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Being a "Regular"

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An assiduous drinker, who is capable of making himself "liked" by a number of bar-tenders at several local bars, can reduce his bar budget by around 30%. Or so I hear.

and, you don't run off the beautiful women . . . not that you were speaking of yourself in that example, of course.

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  • 3 weeks later...

Like others, I've found that the "being a regular" has numerous benefits other than the proverbial buy-back, comp, etc. Having an ancillary background in the bar/club business (a very long time ago, LOL), I often put myself in the position of the bartender, manager, etc. Anyway, I tend to tip very well (of course when it's deserved, when I get good service, good drinks, etc.). At various times I've been considered a regular in several places. I also tend to bring people to these places -- for the bar, restaurant, recommendations, etc. Being a regular also has obligations and expectations as well. I never try to show off and pull the "regular" cheezy moves, nor do I try and pull a power play.


Being a regular gets a bit of extra special attention. My area is kept cleaner, and more often. I get my drinks very diligently and promptly, and they are very generous pours. Seating is a tricky subject, however, I always get taken care of -- without offending or hurting anyone else. If I am staying for dinner, I am looked after in a variety of ways. The bartender takes care of me, so does the rest of the staff.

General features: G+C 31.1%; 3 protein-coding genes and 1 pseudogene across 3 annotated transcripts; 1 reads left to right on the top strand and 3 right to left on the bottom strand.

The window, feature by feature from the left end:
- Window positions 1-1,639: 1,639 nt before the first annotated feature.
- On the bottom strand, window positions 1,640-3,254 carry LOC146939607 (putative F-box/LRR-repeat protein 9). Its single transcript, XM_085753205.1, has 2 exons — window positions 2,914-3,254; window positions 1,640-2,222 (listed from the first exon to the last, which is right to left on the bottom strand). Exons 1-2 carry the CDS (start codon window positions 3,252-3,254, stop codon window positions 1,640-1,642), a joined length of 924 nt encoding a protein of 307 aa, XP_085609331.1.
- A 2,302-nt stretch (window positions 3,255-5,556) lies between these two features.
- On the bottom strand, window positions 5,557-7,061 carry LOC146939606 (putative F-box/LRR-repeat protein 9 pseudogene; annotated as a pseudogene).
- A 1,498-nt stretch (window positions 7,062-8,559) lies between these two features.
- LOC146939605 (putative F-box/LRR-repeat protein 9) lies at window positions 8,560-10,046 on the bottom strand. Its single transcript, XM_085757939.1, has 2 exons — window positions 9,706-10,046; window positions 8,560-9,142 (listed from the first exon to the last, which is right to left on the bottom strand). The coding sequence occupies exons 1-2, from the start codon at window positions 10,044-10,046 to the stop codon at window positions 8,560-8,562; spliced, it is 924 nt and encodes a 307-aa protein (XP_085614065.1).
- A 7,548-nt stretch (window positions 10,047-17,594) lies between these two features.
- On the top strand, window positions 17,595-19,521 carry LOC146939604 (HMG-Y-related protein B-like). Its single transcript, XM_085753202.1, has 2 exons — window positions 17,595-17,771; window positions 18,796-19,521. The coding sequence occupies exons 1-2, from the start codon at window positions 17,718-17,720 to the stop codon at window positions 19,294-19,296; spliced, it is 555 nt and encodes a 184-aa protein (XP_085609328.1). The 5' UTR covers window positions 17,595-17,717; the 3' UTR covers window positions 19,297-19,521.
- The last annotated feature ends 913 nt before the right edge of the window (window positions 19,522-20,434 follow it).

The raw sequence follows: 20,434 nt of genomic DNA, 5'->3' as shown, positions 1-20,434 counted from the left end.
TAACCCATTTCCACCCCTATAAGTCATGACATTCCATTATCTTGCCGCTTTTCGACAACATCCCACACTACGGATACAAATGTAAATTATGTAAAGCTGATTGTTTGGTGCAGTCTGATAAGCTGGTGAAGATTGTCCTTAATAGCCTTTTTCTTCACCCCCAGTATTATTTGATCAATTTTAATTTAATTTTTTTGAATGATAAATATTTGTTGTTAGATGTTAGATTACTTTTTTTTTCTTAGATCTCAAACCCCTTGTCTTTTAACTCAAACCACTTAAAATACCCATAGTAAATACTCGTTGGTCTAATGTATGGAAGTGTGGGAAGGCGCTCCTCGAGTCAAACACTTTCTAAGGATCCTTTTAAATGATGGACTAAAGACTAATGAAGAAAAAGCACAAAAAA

I had a friend who was disappointed with the lack of "regular" treatment he was getting. I told him that a regular doesn't have a sense of entitlement for preferential treatment, but gets "it" because they don't expect it or demand it, and they get "it" because of who they are and how they are being.



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  • 3 years later...

One way to become a regular is to eat regularly at the same restaurant. This gentleman has been dining at Sardi's since the 1930s, twice weekly in recent years. He has his own table for lunch, and even his own mug for coffee. At least twice weekly for 70 years works out to at least 7,000 meals.


Mr Herz initially began his regular dining there while he was working on Orson Welles Mercury Theater project. He's the last survivor of that acting team.


Sardi's restaurant

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